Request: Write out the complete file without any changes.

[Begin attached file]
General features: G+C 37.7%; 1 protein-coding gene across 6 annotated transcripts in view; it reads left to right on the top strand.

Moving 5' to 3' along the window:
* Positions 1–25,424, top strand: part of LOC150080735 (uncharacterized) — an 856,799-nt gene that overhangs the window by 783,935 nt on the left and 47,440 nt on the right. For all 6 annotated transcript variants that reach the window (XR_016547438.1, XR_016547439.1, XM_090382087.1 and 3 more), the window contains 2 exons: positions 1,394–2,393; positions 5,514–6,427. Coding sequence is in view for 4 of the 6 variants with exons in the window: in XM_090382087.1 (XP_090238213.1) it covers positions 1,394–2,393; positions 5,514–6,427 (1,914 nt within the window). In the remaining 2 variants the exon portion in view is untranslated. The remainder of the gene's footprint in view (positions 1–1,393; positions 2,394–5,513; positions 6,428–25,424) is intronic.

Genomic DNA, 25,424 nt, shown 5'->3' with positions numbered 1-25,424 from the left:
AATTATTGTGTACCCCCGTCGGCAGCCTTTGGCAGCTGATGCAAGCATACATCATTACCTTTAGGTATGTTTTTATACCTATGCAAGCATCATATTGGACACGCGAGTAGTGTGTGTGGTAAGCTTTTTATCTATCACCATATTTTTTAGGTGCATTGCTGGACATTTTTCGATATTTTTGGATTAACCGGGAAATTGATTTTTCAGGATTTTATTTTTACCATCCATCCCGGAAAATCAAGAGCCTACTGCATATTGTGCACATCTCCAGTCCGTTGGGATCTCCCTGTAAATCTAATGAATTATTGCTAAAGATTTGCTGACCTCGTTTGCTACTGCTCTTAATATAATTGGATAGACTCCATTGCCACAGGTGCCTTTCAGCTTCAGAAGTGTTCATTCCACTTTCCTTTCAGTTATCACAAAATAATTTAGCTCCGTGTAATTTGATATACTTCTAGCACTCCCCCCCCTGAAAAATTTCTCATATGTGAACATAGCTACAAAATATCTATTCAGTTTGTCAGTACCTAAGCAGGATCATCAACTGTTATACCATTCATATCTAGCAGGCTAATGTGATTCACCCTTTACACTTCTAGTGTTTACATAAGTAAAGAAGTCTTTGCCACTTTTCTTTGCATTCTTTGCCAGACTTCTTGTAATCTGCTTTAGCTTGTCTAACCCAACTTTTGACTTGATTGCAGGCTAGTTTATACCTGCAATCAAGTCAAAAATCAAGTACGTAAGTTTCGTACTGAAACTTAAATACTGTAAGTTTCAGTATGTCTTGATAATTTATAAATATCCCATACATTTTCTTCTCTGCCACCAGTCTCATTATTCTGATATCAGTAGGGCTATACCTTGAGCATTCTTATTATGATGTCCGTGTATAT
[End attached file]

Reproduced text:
General features: G+C 37.7%; 1 protein-coding gene across 6 annotated transcripts in view; it reads left to right on the top strand.

Moving 5' to 3' along the window:
* Positions 1–25,424, top strand: part of LOC150080735 (uncharacterized) — an 856,799-nt gene that overhangs the window by 783,935 nt on the left and 47,440 nt on the right. For all 6 annotated transcript variants that reach the window (XR_016547438.1, XR_016547439.1, XM_090382087.1 and 3 more), the window contains 2 exons: positions 1,394–2,393; positions 5,514–6,427. Coding sequence is in view for 4 of the 6 variants with exons in the window: in XM_090382087.1 (XP_090238213.1) it covers positions 1,394–2,393; positions 5,514–6,427 (1,914 nt within the window). In the remaining 2 variants the exon portion in view is untranslated. The remainder of the gene's footprint in view (positions 1–1,393; positions 2,394–5,513; positions 6,428–25,424) is intronic.

Genomic DNA, 25,424 nt, shown 5'->3' with positions numbered 1-25,424 from the left:
AATTATTGTGTACCCCCGTCGGCAGCCTTTGGCAGCTGATGCAAGCATACATCATTACCTTTAGGTATGTTTTTATACCTATGCAAGCATCATATTGGACACGCGAGTAGTGTGTGTGGTAAGCTTTTTATCTATCACCATATTTTTTAGGTGCATTGCTGGACATTTTTCGATATTTTTGGATTAACCGGGAAATTGATTTTTCAGGATTTTATTTTTACCATCCATCCCGGAAAATCAAGAGCCTACTGCATATTGTGCACATCTCCAGTCCGTTGGGATCTCCCTGTAAATCTAATGAATTATTGCTAAAGATTTGCTGACCTCGTTTGCTACTGCTCTTAATATAATTGGATAGACTCCATTGCCACAGGTGCCTTTCAGCTTCAGAAGTGTTCATTCCACTTTCCTTTCAGTTATCACAAAATAATTTAGCTCCGTGTAATTTGATATACTTCTAGCACTCCCCCCCCTGAAAAATTTCTCATATGTGAACATAGCTACAAAATATCTATTCAGTTTGTCAGTACCTAAGCAGGATCATCAACTGTTATACCATTCATATCTAGCAGGCTAATGTGATTCACCCTTTACACTTCTAGTGTTTACATAAGTAAAGAAGTCTTTGCCACTTTTCTTTGCATTCTTTGCCAGACTTCTTGTAATCTGCTTTAGCTTGTCTAACCCAACTTTTGACTTGATTGCAGGCTAGTTTATACCTGCAATCAAGTCAAAAATCAAGTACGTAAGTTTCGTACTGAAACTTAAATACTGTAAGTTTCAGTATGTCTTGATAATTTATAAATATCCCATACATTTTCTTCTCTGCCACCAGTCTCATTATTCTGATATCAGTAGGGCTATACCTTGAGCATTCTTATTATGATGTCCGTGTATAT